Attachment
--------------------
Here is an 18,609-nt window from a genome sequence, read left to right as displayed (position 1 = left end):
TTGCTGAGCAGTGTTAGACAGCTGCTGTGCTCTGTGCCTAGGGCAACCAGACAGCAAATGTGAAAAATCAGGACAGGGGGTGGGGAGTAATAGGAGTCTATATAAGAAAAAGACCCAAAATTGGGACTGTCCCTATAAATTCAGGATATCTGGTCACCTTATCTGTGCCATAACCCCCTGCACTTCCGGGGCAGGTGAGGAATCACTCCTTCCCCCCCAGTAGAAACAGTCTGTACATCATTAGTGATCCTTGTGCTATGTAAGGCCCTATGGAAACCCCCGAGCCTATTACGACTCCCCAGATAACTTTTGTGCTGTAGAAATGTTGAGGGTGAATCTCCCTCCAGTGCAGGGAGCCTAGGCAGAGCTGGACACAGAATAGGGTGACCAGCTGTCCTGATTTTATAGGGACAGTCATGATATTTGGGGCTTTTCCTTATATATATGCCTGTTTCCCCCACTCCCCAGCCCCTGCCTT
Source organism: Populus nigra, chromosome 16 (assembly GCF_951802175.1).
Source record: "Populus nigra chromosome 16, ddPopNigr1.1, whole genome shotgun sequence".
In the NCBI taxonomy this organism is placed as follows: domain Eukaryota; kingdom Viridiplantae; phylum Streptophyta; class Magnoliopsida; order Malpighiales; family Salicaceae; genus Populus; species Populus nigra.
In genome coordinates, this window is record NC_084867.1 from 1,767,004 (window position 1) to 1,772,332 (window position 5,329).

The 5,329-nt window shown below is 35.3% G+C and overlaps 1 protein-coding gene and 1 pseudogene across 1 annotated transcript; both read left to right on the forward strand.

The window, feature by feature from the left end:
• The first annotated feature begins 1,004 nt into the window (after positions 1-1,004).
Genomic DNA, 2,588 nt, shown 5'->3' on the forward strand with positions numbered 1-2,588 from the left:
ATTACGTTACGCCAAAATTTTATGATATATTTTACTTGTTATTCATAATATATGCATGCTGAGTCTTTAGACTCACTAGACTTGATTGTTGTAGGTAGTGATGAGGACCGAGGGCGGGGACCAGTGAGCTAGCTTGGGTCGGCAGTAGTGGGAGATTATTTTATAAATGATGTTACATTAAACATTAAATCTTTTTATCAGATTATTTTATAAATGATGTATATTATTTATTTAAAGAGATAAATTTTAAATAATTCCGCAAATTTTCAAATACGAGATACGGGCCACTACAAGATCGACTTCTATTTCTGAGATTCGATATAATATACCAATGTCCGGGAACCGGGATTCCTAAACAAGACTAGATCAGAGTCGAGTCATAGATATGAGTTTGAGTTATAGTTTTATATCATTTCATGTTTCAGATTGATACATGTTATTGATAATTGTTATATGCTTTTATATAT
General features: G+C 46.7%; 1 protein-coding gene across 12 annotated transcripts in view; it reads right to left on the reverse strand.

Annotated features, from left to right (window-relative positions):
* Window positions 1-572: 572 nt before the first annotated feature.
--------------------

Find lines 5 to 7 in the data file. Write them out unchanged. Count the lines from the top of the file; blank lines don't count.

In the NCBI taxonomy this organism is placed as follows: domain Eukaryota; kingdom Viridiplantae; phylum Streptophyta; class Magnoliopsida; order Malpighiales; family Salicaceae; genus Populus; species Populus nigra.
In genome coordinates, this window is record NC_084867.1 from 1,767,004 (window position 1) to 1,772,332 (window position 5,329).

The 5,329-nt window shown below is 35.3% G+C and overlaps 1 protein-coding gene and 1 pseudogene across 1 annotated transcript; both read left to right on the forward strand.